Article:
We will draw a comprehensive picture of social debates and controversies surrounding the amendments, and determine the discursive construction of occupational safety and corporate criminal liability. Our primary aim is to examine the process of lawmaking and the implementation of the law in order to assess the interplay between contemporary social circumstances and the changed conceptions of occupational safety on the one hand, and between legislation and sentencing practices on the other.
The struggle for corporate criminal liability (CLL) in Finland has been long. It took 22 years to finally materialize in legislation, as Act 743/1995 became effective in April 1995. As a consequence of the political dispute, the law initially only applied to a handful of offences. Occupational safety crimes were left beyond the scope of legislation. During 1995‒2000, the prosecuting authority made only nine claims of corporate criminal liability and only five convictions. Four of the convictions were of environmental crimes. In 2003, the law was finally extended to apply to occupational safety crimes. Through this amendment, the legislator aimed to express particular disapproval of safety crimes.
Despite the fact that CCL has been effective in safety crimes since 2003, hardly any studies have examined its emergence, development and implementation. The volume of occupational safety crimes reported to the authorities more than doubled during 1996‒2010, and in 2010 the amount of safety crimes reached 238 cases. Since 2005, the amount of CCL convictions has also been on the rise: in 2005 there were two convictions, but in 2014 the amount of convictions was 32.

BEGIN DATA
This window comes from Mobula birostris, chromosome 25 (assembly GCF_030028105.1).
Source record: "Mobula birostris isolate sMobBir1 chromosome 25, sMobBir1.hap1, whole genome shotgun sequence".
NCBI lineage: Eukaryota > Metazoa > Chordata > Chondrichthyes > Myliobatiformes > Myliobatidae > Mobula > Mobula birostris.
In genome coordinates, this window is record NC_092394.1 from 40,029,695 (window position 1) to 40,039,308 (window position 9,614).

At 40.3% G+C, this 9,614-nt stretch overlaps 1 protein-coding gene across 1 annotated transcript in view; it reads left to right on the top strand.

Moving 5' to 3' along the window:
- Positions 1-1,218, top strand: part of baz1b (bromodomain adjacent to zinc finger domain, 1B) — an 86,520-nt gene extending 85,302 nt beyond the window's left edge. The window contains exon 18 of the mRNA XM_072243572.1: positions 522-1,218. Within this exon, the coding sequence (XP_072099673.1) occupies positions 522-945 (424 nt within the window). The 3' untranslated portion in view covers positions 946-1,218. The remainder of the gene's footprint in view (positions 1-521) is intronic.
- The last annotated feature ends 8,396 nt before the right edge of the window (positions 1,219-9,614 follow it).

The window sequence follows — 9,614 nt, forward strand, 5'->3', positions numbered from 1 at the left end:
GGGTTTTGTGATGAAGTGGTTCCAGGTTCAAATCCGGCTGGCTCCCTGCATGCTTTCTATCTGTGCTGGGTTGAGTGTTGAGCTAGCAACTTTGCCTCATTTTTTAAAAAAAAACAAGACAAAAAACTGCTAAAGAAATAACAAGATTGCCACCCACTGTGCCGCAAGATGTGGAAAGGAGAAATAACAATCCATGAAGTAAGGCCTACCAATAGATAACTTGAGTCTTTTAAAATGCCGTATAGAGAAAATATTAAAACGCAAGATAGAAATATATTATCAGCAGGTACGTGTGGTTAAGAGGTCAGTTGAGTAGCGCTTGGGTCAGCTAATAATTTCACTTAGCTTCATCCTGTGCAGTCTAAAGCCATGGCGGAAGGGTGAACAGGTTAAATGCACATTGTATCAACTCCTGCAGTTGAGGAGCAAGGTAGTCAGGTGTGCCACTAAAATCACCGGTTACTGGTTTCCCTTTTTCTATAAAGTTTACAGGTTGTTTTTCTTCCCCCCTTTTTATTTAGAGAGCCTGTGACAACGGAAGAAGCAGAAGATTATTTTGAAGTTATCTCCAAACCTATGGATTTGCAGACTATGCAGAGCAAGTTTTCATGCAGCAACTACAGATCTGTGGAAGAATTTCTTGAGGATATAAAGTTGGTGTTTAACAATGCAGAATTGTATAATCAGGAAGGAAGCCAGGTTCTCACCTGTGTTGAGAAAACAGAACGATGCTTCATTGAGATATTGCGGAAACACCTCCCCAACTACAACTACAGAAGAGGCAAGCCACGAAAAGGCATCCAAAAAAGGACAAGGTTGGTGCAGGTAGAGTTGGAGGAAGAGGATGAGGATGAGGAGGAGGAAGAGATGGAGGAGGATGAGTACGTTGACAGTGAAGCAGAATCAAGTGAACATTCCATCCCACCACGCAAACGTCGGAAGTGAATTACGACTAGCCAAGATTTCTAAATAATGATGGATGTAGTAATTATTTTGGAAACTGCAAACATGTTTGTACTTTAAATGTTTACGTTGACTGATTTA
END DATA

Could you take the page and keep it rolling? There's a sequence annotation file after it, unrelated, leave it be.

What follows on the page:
1) Under what junctures and with what kind of reasoning was the 1995 corporate criminal
liability law reform achieved?
2) In what types of incidents and to what kinds of organizations is corporate criminal
3) What kinds of conceptions and understandings of occupational safety, management
of workplace safety, responsibility, and liability do the debates concerning the law reform and
the discourses used in the sentences create?
DATA AND METHODS
The data consist of legislative documents issued during 1973-2003 (government bills, parliament debates, committee reports, and recommendations) and court decisions during 2010‒2014, in which claims for a CCL conviction was accepted (N= 154). We will apply both quantitative and qualitative methods in the study. Quantitative examination aims, for example, to recognize recurrent patterns by grouping the various key characteristics of both the law-making process and the sentences. The qualitative examination of the case studies, selected on the basis of the strengths of the quantitative examination, will in turn seek to answer questions regarding, for example, justifications, metaphors, discursive strategies, and constructions of the meanings of occupational safety and liability.
Anne Alvesalo-Kuusi, Project Leader
Ari Väänänen, Minna Janhonen
Professor Jussi Tapani, University of Turku, Dept. of Law
Finnish Institute of Occupational Health
The Finnish Work Environment Fund
University of Turku, Dept. of Law
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